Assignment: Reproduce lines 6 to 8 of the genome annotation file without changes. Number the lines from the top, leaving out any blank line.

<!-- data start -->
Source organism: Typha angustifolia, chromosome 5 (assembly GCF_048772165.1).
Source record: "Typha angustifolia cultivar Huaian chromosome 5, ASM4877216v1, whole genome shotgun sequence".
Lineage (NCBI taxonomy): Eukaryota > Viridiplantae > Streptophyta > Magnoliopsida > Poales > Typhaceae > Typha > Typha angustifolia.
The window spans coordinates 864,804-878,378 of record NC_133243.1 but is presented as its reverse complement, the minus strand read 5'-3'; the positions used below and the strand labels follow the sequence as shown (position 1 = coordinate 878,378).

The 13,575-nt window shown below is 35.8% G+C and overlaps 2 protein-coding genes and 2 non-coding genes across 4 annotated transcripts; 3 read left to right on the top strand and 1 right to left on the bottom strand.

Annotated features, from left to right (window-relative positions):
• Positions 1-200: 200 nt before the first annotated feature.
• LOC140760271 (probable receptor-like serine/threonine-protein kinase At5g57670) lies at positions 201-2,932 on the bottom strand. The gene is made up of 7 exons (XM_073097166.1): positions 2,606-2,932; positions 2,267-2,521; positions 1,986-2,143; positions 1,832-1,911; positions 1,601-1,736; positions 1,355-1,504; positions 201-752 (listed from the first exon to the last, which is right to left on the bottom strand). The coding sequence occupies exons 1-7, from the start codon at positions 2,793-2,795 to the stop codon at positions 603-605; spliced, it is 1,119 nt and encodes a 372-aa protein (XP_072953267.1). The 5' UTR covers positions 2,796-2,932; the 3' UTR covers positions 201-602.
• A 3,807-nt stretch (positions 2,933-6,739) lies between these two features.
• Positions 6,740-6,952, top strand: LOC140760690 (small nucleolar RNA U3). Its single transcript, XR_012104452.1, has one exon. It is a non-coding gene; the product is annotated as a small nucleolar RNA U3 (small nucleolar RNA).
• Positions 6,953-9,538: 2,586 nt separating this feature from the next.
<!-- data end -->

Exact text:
Annotated features, from left to right (window-relative positions):
• Positions 1-200: 200 nt before the first annotated feature.
• LOC140760271 (probable receptor-like serine/threonine-protein kinase At5g57670) lies at positions 201-2,932 on the bottom strand. The gene is made up of 7 exons (XM_073097166.1): positions 2,606-2,932; positions 2,267-2,521; positions 1,986-2,143; positions 1,832-1,911; positions 1,601-1,736; positions 1,355-1,504; positions 201-752 (listed from the first exon to the last, which is right to left on the bottom strand). The coding sequence occupies exons 1-7, from the start codon at positions 2,793-2,795 to the stop codon at positions 603-605; spliced, it is 1,119 nt and encodes a 372-aa protein (XP_072953267.1). The 5' UTR covers positions 2,796-2,932; the 3' UTR covers positions 201-602.